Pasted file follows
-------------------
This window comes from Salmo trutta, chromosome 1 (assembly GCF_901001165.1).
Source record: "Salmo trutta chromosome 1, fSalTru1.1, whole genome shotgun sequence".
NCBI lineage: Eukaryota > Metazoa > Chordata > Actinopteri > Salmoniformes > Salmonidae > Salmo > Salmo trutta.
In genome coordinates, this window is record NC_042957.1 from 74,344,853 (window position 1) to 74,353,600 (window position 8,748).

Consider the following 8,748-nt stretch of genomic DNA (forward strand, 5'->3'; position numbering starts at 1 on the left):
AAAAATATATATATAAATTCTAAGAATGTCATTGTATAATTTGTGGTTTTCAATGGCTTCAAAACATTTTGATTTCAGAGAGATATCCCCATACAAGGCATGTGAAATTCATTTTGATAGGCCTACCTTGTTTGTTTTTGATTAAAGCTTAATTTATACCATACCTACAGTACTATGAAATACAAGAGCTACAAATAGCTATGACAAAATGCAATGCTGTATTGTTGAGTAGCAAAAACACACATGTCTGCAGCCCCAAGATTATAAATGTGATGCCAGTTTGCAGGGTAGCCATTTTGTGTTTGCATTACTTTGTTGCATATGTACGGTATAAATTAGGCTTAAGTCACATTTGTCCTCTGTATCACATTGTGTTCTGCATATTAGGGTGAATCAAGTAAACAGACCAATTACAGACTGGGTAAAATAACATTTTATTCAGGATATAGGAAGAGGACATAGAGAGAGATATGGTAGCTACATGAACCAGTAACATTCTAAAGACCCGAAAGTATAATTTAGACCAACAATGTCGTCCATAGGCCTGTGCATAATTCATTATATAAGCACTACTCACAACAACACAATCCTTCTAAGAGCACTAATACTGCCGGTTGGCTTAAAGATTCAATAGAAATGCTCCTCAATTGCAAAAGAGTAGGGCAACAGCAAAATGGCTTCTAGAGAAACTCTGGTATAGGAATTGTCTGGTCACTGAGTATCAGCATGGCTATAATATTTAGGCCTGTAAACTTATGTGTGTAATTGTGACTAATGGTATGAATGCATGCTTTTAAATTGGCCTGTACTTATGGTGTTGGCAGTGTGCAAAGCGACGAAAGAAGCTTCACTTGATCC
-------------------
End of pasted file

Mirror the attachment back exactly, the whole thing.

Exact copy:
This window comes from Salmo trutta, chromosome 1 (assembly GCF_901001165.1).
Source record: "Salmo trutta chromosome 1, fSalTru1.1, whole genome shotgun sequence".
NCBI lineage: Eukaryota > Metazoa > Chordata > Actinopteri > Salmoniformes > Salmonidae > Salmo > Salmo trutta.
In genome coordinates, this window is record NC_042957.1 from 74,344,853 (window position 1) to 74,353,600 (window position 8,748).

Consider the following 8,748-nt stretch of genomic DNA (forward strand, 5'->3'; position numbering starts at 1 on the left):
AAAAATATATATATAAATTCTAAGAATGTCATTGTATAATTTGTGGTTTTCAATGGCTTCAAAACATTTTGATTTCAGAGAGATATCCCCATACAAGGCATGTGAAATTCATTTTGATAGGCCTACCTTGTTTGTTTTTGATTAAAGCTTAATTTATACCATACCTACAGTACTATGAAATACAAGAGCTACAAATAGCTATGACAAAATGCAATGCTGTATTGTTGAGTAGCAAAAACACACATGTCTGCAGCCCCAAGATTATAAATGTGATGCCAGTTTGCAGGGTAGCCATTTTGTGTTTGCATTACTTTGTTGCATATGTACGGTATAAATTAGGCTTAAGTCACATTTGTCCTCTGTATCACATTGTGTTCTGCATATTAGGGTGAATCAAGTAAACAGACCAATTACAGACTGGGTAAAATAACATTTTATTCAGGATATAGGAAGAGGACATAGAGAGAGATATGGTAGCTACATGAACCAGTAACATTCTAAAGACCCGAAAGTATAATTTAGACCAACAATGTCGTCCATAGGCCTGTGCATAATTCATTATATAAGCACTACTCACAACAACACAATCCTTCTAAGAGCACTAATACTGCCGGTTGGCTTAAAGATTCAATAGAAATGCTCCTCAATTGCAAAAGAGTAGGGCAACAGCAAAATGGCTTCTAGAGAAACTCTGGTATAGGAATTGTCTGGTCACTGAGTATCAGCATGGCTATAATATTTAGGCCTGTAAACTTATGTGTGTAATTGTGACTAATGGTATGAATGCATGCTTTTAAATTGGCCTGTACTTATGGTGTTGGCAGTGTGCAAAGCGACGAAAGAAGCTTCACTTGATCC